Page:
On the first day, you will take for yourselves a fruit of a beautiful tree, palm branches, twigs of a braided tree and brook willows, and you will rejoice before the Lord your God for seven days.
Sukkoth on a Bombay balcony? You could see that once on Pedder Road, made for Ms Sophie Kelly, principal of High Grange High School and her brother’s family, the Cohens. Sukkoth literally means ‘festival of booths’ in Hebrew from sukkah, a booth. The way Indians would naturally pronounce it – like ‘Sue Coat’ – is how it’s said in Hebrew, unlike the Yiddish ‘Sook-Ut’.
Sukkoth is a day of feasting and joy, a drastic change of mood from Yom Kippur, the Day of Repentance five days earlier (October 9). It is like how Hindus first observe the stark sobriety of the Pitr Paksh Shraad, a fortnight of ‘Hindu holdback’ from buying new homes, cars, clothes or feasting and pray for the souls of their ancestors. After which they hold back some more during the Navratras in a personal detox – no drink or meat – and then celebrate like mad with Dussehra, leading up to Deepavali (October 28, this year).
Sukkoth is the last of three big annual Jewish festivals (the others are Passover and Shavu’ot). Like many festivals, Sukkoth has both agricultural and historical/mythical significance. Agriculturally it’s a harvest fest. Scripturally, it commemorates the 40-year-period in which the Israelites wandered in the desert, living in temporary shelters (booths or huts made of palmfronds and other natural material). This festival is instituted in the Torah in the Book of Leviticus. For a Jewish child, decorating a sukkah is the equivalent of making a jhaanki (Krishna’s ‘Nativity Scene’, complete with a cradle and a Baby) or decorating a Christmas tree. Paintings and drawings by the children of the house decorate the sukkah along with artistic bunches of fruit and vegetables or sheaves of dried grain.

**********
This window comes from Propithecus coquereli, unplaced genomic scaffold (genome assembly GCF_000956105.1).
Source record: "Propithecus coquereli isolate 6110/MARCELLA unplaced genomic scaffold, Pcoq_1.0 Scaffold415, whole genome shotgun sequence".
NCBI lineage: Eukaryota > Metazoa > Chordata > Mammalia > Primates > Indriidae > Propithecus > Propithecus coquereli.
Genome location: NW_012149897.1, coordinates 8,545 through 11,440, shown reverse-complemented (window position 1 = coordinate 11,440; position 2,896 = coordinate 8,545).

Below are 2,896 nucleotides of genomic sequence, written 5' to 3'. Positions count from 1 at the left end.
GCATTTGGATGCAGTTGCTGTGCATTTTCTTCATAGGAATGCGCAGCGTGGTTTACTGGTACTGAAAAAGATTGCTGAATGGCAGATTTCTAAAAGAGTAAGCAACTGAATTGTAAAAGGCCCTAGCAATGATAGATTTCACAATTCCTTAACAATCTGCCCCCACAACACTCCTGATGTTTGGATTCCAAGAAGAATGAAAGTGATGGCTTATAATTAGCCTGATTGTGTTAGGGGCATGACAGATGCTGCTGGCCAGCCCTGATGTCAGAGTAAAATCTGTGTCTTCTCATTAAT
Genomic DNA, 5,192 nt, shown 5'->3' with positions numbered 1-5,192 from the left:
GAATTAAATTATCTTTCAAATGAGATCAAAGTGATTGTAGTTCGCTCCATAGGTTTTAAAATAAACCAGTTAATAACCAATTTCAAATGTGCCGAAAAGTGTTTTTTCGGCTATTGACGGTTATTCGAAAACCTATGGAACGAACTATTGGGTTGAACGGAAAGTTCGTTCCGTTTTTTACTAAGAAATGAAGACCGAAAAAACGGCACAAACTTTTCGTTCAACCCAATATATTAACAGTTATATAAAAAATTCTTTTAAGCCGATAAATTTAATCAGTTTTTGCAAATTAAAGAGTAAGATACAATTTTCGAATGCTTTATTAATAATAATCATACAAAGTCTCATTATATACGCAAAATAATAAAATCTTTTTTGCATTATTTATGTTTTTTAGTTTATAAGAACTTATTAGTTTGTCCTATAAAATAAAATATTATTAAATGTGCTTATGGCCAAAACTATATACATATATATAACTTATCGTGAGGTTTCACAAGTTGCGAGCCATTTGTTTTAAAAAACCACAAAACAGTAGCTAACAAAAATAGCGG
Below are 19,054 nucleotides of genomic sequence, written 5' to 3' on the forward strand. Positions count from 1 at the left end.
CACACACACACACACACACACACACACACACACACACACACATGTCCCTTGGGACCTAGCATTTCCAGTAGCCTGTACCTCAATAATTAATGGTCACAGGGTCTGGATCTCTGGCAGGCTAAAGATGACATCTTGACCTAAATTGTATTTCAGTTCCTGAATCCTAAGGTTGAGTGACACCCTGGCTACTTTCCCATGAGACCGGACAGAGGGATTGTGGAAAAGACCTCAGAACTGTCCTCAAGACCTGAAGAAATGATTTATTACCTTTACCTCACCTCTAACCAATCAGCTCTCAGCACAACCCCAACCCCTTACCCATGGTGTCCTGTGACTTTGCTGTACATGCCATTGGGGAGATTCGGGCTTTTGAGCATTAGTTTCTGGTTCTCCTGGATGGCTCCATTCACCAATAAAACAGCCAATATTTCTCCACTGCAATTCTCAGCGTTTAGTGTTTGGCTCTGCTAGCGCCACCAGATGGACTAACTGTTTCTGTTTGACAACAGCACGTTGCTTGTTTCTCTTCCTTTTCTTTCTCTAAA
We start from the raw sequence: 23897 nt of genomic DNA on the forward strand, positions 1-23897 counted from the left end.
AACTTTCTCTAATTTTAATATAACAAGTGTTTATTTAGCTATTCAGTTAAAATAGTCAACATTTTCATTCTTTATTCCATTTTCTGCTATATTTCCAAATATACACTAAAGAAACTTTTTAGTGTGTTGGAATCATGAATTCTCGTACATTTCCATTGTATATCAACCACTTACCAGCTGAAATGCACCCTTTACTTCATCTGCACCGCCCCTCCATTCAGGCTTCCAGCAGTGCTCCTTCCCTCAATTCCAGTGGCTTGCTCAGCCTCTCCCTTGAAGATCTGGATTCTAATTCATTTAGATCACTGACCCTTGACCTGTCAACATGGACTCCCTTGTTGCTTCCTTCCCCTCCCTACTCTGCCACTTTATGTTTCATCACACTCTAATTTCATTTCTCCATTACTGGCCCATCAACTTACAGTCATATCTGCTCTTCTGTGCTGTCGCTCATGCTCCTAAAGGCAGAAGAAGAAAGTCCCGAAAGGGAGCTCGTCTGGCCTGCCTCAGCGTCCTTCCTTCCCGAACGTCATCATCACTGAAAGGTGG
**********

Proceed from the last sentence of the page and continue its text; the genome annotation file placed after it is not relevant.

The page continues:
Another Sukkoth practice involves branches of the Four Plants (arba minim in Hebrew). They have these interesting names: etrog (citron), lulav (palm), aravot (willow) and hadassim (myrtle). These are bound together and collectively called the lulav, because the palm branch is the largest. But the etrog is held separately. Holding these branches and waving them in all six directions (north, south, east, west, up, down) to show that God is All-pervading (a quality of God that Hindus call ‘Vishnu’), the Sukkoth blessing is chanted. There are daily parikramas of the stand on which the Torah is kept, during which the Jews chant prayers with the refrain “Hosha na” (Hosanna), meaning “Please save us!”
There are seven parikramas on the seventh day of Sukkoth, called the Hoshana Rabba, meaning the Great Hoshana (like saying Mahashivratri or Mahaparinirvana).
Sukkoth is when the Jewish people reach out to the world and include them in their prayers and rejoicing, just as Hindus pray “Sarve janah sukhino bhavantuh” (Let there be well-being for all). The deep message of the seven days of Sukkoth is that we should live our lives well with good and sincere effort, for life is so short.